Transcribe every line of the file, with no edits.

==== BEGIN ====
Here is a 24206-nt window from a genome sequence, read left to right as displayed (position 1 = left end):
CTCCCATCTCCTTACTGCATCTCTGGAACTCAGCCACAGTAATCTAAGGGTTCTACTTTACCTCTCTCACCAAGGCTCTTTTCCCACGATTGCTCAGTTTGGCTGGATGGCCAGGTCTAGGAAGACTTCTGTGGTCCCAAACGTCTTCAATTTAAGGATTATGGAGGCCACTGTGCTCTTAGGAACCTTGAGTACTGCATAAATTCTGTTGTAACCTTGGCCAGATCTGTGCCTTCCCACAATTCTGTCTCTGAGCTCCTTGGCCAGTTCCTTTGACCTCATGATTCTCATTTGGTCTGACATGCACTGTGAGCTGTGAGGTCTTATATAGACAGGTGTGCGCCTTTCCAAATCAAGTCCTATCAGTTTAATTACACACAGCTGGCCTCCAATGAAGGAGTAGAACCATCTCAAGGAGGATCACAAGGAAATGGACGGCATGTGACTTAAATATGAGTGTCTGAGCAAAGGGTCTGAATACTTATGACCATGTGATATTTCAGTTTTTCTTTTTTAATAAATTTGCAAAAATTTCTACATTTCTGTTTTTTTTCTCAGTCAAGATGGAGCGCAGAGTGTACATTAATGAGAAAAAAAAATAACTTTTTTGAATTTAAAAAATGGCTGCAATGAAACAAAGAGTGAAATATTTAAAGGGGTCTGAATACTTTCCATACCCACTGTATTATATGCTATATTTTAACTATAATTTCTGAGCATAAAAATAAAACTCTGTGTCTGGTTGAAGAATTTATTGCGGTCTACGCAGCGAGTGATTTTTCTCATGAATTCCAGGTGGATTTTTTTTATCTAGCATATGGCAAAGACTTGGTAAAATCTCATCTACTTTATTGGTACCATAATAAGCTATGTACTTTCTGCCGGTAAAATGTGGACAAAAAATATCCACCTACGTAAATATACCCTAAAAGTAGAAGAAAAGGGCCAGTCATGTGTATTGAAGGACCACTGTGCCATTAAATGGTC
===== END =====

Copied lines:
Here is a 24206-nt window from a genome sequence, read left to right as displayed (position 1 = left end):
CTCCCATCTCCTTACTGCATCTCTGGAACTCAGCCACAGTAATCTAAGGGTTCTACTTTACCTCTCTCACCAAGGCTCTTTTCCCACGATTGCTCAGTTTGGCTGGATGGCCAGGTCTAGGAAGACTTCTGTGGTCCCAAACGTCTTCAATTTAAGGATTATGGAGGCCACTGTGCTCTTAGGAACCTTGAGTACTGCATAAATTCTGTTGTAACCTTGGCCAGATCTGTGCCTTCCCACAATTCTGTCTCTGAGCTCCTTGGCCAGTTCCTTTGACCTCATGATTCTCATTTGGTCTGACATGCACTGTGAGCTGTGAGGTCTTATATAGACAGGTGTGCGCCTTTCCAAATCAAGTCCTATCAGTTTAATTACACACAGCTGGCCTCCAATGAAGGAGTAGAACCATCTCAAGGAGGATCACAAGGAAATGGACGGCATGTGACTTAAATATGAGTGTCTGAGCAAAGGGTCTGAATACTTATGACCATGTGATATTTCAGTTTTTCTTTTTTAATAAATTTGCAAAAATTTCTACATTTCTGTTTTTTTTCTCAGTCAAGATGGAGCGCAGAGTGTACATTAATGAGAAAAAAAAATAACTTTTTTGAATTTAAAAAATGGCTGCAATGAAACAAAGAGTGAAATATTTAAAGGGGTCTGAATACTTTCCATACCCACTGTATTATATGCTATATTTTAACTATAATTTCTGAGCATAAAAATAAAACTCTGTGTCTGGTTGAAGAATTTATTGCGGTCTACGCAGCGAGTGATTTTTCTCATGAATTCCAGGTGGATTTTTTTTATCTAGCATATGGCAAAGACTTGGTAAAATCTCATCTACTTTATTGGTACCATAATAAGCTATGTACTTTCTGCCGGTAAAATGTGGACAAAAAATATCCACCTACGTAAATATACCCTAAAAGTAGAAGAAAAGGGCCAGTCATGTGTATTGAAGGACCACTGTGCCATTAAATGGTC